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When dark design invades the cheerful hour,

And draws the heart with focial freedom warms Its cares, its wishes, and its thoughts to pour,

Smiling insidious with the hopes of harm.

Vain man, to others' failings still fevere,
Yet not one foible in himfelf can sind;

Another's faults to Folly's eye are clear,

But to her own e'en Wifdom's felf is blind.

0 let me still, from thefe low follies free,
This fordid malice, and inglorious strife,

Myfelf the fubject of my cenfure be,
And teach my heart to comment on my life.

With thee, Philofophy, still let me dwell,
My tutor'd mind from vulgar meannefs fave;

Bring Peace, bring Quiet to my humble ceil,
And bid them lay the green turf on my grave.

ELEGY III.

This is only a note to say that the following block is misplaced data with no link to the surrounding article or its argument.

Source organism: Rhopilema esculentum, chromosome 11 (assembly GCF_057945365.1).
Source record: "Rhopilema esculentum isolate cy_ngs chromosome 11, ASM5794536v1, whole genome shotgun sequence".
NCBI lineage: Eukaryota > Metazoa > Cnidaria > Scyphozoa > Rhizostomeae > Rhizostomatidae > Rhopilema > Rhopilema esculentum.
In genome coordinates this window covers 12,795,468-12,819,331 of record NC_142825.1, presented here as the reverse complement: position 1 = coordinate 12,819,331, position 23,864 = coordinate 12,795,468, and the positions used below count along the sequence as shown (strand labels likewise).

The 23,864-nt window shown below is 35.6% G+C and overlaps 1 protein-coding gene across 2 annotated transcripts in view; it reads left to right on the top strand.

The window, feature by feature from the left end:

]E).UGHT o'er the green hills rofe the mornijlg ray,

The woodlarlt's fong refounded on the plain; Fair Nature felt the warm embrace of day,

And fmil'd through'all her animated reign. When young Delight, of Hope and Fancy born.

His head on tufted wild thyme half-reclin'd, Caught the gay colours of the orient morn,

And thence of life this picture vain design'd.

"O born to thoughts, to pleafures more fublime
st Than beings of inferior nature prove!

"'To triumph in the golden hours of time,
"And feel the eharms of Fancy and of L»T*1

"High-favour'd Man! for him unfolding fair

"In orient light this native landfcape fmiles; *t For him fweet Hope difarms the hand of Care,

"Exalts his pleafures, and his grief beguiles.

*' Blows not a blossom on the breast of Spring,
"Ereathes net a gale along the bending mead,